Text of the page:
Alimony payments are based on the earning potential of the divorcing partners. Alimony is calculated so that both partners may maintain the lifestyle that was established during the marriage, according to DivorceNet. Payments are based on many factors including income.
If there is not sufficient income to maintain the pre-divorce standard of living, a judge may award alimony so that incomes are equalized and neither party suffers more than the other financially, says DivorceNet. The amount paid to a former spouse should not be more than 60 percent of an individual's income, says judge Roderick Duncan in an article on DivorceNet. If a person is taking home less than 40 percent of their pay check, they may lose the incentive to keep their job, says Duncan.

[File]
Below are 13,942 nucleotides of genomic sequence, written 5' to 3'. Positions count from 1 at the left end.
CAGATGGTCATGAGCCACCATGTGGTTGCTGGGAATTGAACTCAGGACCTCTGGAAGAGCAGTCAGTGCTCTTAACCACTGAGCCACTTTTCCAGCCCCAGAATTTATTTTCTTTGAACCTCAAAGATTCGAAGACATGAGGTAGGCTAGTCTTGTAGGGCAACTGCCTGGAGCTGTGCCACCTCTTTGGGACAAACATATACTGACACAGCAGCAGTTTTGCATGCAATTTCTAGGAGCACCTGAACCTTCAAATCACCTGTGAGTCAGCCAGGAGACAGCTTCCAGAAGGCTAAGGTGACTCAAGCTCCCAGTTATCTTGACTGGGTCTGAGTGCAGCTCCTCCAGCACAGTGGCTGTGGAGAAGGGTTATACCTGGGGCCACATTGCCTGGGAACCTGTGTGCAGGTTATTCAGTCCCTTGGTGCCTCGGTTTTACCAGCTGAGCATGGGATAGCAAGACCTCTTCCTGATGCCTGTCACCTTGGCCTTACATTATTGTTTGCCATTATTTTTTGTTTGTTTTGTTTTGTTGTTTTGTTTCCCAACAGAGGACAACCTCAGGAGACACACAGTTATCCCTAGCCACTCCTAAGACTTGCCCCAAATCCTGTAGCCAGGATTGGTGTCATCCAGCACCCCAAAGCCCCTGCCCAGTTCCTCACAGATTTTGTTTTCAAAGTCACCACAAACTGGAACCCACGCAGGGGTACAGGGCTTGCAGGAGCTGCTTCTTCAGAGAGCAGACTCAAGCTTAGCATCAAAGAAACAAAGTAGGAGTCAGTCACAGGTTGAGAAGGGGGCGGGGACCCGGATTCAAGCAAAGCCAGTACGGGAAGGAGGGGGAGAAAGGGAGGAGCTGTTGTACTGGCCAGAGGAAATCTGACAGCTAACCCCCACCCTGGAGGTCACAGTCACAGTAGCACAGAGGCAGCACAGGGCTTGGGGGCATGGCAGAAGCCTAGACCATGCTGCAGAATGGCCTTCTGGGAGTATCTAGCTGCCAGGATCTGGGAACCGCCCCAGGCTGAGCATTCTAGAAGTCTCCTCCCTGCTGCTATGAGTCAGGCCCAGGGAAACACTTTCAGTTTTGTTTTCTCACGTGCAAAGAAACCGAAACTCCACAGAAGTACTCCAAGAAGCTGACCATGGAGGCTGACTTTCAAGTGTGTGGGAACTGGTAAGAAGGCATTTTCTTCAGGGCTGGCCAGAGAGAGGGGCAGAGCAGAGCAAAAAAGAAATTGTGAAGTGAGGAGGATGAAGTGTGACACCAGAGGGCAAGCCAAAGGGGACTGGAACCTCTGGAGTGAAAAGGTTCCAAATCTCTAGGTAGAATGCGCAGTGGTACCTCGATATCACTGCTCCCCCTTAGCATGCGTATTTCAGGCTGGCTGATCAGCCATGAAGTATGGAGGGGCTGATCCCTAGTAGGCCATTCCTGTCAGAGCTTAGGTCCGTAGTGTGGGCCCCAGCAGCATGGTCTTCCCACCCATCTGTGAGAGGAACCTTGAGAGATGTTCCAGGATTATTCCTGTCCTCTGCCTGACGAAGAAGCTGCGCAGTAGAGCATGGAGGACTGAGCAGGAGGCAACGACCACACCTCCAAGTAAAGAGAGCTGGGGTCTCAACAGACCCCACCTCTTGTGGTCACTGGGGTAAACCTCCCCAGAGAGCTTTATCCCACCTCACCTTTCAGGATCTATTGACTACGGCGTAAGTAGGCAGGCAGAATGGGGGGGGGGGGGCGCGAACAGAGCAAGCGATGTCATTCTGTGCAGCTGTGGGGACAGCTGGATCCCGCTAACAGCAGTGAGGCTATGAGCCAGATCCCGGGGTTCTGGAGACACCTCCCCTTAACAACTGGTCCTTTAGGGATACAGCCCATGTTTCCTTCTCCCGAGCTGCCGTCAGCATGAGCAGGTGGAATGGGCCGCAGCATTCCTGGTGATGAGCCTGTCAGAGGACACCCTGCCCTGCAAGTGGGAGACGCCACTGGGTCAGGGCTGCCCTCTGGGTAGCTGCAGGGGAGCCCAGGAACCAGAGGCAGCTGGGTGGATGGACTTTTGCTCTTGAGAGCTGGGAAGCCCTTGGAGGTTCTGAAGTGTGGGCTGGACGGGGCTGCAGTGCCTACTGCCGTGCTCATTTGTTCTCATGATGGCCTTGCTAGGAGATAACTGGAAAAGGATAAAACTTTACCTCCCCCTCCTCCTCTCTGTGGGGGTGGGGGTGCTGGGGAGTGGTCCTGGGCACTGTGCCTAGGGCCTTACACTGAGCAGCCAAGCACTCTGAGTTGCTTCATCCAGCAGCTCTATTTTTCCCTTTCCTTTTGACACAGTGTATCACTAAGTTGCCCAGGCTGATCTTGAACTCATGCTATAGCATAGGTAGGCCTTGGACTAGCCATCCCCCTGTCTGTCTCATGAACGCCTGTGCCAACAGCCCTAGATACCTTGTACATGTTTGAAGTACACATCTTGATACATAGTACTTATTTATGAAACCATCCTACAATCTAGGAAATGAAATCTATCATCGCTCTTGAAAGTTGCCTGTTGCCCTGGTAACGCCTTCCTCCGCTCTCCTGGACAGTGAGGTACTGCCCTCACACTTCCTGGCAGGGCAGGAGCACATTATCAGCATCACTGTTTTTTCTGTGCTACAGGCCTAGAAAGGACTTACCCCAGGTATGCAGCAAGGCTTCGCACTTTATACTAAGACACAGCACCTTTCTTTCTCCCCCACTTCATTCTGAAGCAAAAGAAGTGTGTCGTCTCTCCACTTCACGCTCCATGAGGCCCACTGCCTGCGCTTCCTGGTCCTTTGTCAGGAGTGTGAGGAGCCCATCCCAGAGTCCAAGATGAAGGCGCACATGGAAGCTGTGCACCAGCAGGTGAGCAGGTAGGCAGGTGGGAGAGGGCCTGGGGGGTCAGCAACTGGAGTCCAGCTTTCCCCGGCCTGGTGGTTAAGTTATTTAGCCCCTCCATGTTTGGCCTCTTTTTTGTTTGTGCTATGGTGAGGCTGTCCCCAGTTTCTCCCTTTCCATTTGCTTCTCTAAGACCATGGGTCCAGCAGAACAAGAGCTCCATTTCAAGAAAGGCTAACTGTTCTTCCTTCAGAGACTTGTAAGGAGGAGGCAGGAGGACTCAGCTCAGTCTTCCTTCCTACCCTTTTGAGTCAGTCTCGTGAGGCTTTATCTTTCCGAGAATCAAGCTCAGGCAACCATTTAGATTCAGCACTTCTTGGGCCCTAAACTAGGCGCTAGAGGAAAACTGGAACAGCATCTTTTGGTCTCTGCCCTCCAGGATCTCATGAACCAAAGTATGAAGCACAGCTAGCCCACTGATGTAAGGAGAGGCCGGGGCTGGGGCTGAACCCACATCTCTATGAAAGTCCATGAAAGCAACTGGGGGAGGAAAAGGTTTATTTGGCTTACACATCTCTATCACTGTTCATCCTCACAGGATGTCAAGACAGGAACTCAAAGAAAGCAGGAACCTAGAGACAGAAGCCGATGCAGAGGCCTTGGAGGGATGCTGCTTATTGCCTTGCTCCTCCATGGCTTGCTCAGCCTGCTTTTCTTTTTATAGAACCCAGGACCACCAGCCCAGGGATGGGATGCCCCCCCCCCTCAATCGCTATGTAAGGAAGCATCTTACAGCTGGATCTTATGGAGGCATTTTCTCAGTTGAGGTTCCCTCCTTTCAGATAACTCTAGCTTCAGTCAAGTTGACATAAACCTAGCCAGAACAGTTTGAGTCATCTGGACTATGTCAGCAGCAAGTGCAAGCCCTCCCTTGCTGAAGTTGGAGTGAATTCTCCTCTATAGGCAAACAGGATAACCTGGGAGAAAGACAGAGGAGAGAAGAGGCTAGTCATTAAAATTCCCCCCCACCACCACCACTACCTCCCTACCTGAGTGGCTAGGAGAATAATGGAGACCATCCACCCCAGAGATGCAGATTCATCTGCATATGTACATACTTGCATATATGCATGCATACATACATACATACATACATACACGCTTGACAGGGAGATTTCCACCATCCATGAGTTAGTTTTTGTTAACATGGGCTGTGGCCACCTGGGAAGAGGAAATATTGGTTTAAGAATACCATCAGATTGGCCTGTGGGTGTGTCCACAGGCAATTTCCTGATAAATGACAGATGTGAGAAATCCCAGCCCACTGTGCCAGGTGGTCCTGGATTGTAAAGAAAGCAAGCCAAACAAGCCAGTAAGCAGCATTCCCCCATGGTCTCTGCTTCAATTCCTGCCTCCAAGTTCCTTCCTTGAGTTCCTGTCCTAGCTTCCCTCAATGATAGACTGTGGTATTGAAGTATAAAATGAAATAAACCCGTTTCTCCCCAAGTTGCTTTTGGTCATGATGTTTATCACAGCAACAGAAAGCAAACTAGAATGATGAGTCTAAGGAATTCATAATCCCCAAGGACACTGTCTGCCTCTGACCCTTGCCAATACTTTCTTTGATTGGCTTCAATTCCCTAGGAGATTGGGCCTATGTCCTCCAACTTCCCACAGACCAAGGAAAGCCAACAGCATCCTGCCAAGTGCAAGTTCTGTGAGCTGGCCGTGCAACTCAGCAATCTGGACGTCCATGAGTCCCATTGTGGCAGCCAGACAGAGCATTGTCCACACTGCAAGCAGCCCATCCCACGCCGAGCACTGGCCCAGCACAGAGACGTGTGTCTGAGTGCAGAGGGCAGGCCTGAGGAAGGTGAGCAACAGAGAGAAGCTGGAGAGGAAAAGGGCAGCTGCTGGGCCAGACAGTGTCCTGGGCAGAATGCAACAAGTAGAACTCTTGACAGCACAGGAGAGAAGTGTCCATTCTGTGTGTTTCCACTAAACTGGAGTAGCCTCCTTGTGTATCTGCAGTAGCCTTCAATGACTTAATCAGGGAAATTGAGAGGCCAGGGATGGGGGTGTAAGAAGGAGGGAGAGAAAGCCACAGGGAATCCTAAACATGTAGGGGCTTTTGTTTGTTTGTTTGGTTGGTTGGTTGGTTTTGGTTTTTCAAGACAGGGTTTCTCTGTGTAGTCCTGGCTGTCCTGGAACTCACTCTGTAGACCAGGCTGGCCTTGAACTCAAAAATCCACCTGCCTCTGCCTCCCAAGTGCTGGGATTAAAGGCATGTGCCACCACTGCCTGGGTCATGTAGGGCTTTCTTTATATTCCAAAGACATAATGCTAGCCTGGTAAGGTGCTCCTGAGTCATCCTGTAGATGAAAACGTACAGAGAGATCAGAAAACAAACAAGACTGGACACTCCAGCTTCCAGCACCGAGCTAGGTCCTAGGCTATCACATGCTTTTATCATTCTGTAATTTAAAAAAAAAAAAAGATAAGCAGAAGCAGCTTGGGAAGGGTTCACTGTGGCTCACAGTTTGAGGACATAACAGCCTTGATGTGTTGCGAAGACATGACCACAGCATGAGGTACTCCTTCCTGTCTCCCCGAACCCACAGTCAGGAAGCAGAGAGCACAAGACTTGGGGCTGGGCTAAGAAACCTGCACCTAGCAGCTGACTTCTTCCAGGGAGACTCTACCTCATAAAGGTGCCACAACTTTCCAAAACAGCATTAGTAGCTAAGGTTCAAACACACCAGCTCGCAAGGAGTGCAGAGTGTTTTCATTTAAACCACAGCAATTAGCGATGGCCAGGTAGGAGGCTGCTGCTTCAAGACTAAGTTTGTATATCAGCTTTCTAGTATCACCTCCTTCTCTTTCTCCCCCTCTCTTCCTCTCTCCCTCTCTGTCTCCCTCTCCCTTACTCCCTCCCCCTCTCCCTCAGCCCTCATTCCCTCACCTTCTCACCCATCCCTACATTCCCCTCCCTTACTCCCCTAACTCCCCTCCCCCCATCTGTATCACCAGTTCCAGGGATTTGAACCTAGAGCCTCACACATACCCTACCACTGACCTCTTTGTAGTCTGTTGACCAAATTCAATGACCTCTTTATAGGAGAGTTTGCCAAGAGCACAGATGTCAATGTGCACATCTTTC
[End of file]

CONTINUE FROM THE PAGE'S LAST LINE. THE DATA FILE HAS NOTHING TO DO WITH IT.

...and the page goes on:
Duncan outlines the possible award of alimony based on a spouse's income of $5,000 per month. If the former husband earns $5,000 per month and the former wife stays at home to care for three young children and earns no income, she may be awarded $1650 in child support based on state laws, states Duncan. If the former wife can show that her expenses are more than child support covers and that her minimum monthly requirement is $2,300, a judge may require that the former husband pay $650 in alimony.
Alimony laws are state-based and the definition of reasonable expenses that may be funded by alimony vary from state to state. For example, a California judge considered building up savings and investments as a reasonable expense, according to Duncan. A judge in Hawaii made an opposite ruling, stating that increasing one's net worth is not a valid standard of living consideration for determining alimony.